Create smooth animations in R with the tweenr package. There are several tools available in R for creating animations (movies) from statistical graphics.

The animation package by Yihui Xie will create an animated GIF or video file, using a series of R charts you generate as the frames. And the gganimate package by David Robinson is an extension to ggplot2 that will create a movie from charts created using the ggplot2 syntax: in much the same way that you can create multiple panels using faceting, you can instead create an animation with multiple frames. But from a storytelling perspective, such animations can sometimes seem rather disjointed.

For example, here's the example (from the gganimate documentation) of crating an animated bubble chart from the gapminder data. (NOTE: to use the gganimate package, you will need to install ImageMagick. The data are all there, but the presentation lacks the style of the original Gapminder presentation, which smoothly moved the bubbles between the known data points separated by five-year intervals. Coblis — Color Blindness Simulator.

If you are not suffering from a color vision deficiency it is very hard to imagine how it looks like to be colorblind.

The Color BLIndness Simulator can close this gap for you. Just play around with it and get a felling of how it is to have a color vision handicap. As all the calculations are made on your local machine, no images are uploaded to the server. Therefore you can use images as big as you like, there are no restrictions. The viridis color palettes. Unsupervised Learning and Text Mining of Emotion Terms Using R. Unsupervised learning refers to data science approaches that involve learning without a prior knowledge about the classification of sample data.

In Wikipedia, unsupervised learning has been described as “the task of inferring a function to describe hidden structure from ‘unlabeled’ data (a classification of categorization is not included in the observations)”. The overarching objectives of this post were to evaluate and understand the co-occurrence and/or co-expression of emotion words in individual letters, and if there were any differential expression profiles /patterns of emotions words among the 40 annual shareholder letters?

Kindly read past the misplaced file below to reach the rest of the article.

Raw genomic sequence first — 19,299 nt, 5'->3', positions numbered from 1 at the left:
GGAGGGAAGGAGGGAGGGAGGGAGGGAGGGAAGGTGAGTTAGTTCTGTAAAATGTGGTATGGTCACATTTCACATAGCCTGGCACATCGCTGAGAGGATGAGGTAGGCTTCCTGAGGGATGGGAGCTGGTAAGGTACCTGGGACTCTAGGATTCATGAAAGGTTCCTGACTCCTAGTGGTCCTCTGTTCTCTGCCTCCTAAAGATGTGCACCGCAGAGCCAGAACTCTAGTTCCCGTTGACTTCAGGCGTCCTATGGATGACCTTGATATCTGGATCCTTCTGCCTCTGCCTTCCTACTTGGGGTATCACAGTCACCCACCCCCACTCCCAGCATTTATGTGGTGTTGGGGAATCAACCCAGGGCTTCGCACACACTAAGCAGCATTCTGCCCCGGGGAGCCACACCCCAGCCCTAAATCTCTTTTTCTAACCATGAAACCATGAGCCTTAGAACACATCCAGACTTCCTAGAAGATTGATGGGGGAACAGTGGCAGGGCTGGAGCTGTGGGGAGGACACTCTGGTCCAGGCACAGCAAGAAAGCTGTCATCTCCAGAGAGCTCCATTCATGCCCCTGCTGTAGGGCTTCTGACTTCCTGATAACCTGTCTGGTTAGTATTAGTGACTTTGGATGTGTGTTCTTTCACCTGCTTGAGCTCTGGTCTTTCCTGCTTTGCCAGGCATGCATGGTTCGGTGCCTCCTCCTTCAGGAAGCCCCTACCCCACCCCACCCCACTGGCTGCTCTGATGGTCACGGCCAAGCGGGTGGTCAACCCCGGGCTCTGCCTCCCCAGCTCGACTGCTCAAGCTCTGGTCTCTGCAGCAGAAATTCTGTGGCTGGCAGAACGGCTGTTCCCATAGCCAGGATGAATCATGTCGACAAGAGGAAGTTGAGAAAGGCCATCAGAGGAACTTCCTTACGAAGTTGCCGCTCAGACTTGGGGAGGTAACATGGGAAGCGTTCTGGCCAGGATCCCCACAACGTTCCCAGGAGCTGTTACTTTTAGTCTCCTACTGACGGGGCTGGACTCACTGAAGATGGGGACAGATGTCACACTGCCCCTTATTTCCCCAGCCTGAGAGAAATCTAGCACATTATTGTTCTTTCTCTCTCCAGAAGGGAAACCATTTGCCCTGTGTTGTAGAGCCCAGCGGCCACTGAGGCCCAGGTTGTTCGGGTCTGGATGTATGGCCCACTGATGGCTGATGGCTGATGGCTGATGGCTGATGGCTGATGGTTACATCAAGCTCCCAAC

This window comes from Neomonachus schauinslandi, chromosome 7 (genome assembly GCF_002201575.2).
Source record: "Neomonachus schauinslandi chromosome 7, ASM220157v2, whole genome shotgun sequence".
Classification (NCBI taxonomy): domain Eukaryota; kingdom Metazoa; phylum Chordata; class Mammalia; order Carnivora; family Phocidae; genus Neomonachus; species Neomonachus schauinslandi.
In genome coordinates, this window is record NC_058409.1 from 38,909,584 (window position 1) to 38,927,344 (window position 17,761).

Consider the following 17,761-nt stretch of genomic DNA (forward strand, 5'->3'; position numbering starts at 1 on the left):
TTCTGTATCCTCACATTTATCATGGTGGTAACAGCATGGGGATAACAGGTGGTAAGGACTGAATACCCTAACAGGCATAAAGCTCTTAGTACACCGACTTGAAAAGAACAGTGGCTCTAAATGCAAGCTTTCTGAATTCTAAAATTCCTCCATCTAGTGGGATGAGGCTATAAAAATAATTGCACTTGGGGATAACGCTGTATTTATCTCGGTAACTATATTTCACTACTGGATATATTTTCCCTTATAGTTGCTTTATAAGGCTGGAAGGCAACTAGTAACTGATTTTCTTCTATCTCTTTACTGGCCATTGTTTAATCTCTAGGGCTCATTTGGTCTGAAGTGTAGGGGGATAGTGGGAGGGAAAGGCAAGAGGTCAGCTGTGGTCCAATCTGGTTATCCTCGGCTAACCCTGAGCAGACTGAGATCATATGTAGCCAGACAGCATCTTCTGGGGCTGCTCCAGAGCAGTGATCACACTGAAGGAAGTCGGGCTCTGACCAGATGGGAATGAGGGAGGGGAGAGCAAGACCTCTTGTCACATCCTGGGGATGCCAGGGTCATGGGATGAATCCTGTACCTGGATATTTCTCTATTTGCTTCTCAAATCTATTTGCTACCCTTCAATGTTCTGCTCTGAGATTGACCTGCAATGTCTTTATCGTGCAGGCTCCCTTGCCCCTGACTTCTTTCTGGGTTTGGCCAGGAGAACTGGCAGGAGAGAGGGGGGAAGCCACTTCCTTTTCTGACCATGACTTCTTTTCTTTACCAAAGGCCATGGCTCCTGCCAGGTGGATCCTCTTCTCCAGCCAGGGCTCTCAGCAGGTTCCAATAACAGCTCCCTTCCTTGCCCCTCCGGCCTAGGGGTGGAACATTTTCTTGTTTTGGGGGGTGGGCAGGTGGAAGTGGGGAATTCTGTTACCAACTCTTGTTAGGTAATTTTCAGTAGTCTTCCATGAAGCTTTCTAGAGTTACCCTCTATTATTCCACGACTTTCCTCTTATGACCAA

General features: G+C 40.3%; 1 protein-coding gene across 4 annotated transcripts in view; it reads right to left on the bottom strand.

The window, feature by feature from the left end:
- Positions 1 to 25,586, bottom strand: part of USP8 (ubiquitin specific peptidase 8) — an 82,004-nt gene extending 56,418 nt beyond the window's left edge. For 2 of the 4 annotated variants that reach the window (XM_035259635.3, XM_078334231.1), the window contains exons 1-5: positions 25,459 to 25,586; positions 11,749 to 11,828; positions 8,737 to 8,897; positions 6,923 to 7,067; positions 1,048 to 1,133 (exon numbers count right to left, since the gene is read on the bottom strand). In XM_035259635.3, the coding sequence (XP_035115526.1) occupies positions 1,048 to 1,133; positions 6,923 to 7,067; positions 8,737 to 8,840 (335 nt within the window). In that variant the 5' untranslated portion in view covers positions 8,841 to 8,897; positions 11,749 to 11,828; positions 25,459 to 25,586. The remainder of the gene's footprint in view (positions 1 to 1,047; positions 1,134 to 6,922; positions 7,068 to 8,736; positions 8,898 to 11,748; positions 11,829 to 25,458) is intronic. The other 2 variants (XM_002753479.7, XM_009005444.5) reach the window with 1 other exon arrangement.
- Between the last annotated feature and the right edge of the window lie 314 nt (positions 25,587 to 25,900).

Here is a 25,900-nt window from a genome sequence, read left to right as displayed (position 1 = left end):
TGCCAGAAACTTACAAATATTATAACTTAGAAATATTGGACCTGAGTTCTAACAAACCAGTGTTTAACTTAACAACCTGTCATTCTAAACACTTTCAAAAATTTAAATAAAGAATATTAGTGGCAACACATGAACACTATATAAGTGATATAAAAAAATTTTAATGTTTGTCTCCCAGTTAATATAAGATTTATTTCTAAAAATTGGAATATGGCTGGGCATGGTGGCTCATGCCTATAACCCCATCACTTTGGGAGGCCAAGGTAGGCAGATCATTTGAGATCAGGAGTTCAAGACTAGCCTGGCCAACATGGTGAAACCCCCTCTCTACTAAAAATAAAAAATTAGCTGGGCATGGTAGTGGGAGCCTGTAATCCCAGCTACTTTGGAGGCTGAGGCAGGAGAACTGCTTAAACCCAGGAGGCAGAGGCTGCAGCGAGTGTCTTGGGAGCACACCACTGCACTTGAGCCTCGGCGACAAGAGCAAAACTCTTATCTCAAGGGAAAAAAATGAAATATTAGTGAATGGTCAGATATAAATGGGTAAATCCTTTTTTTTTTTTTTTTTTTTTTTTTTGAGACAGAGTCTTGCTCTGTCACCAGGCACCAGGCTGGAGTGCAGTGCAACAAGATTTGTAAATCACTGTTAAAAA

Differential expression of emotion words was being used to refer to quantitative differences in emotion word frequency counts among letters, as well as qualitative differences in certain emotion words occurring uniquely in some letters but not present in others. The dataset Analysis of emotions terms usage. NiceOverPlot, or when the number of dimensions does matter.

Hi there!

Over the last few months, my lab-mate Irene Villa (see more of her work here!) And I, have been discussing ecological niche overlap. The niche concept dates back to ideas first proposed by ornithologist J. Grinnell (1917). Later on, G.E. Timekit: Time Series Forecast Applications Using Data Mining. The timekit package contains a collection of tools for working with time series in R.

There’s a number of benefits. One of the biggest is the ability to use a time series signature to predict future values (forecast) through data mining techniques. While this post is geared toward exposing the user to the timekit package, there are examples showing the power of data mining a time series as well as how to work with time series in general. A number of timekit functions will be discussed and implemented in the post. The first group of functions works with the time series index, and these include functions tk_index(), tk_get_timeseries_signature(), tk_augment_timeseries_signature() and tk_get_timeseries_summary(). R for Data Science. Happy Git and GitHub for the useR. Sign Up. Test driving Python integration in R, using the ‘reticulate’ package. Introduction Not so long ago RStudio released the R package ‘reticulate‘, it is an R interface to Python.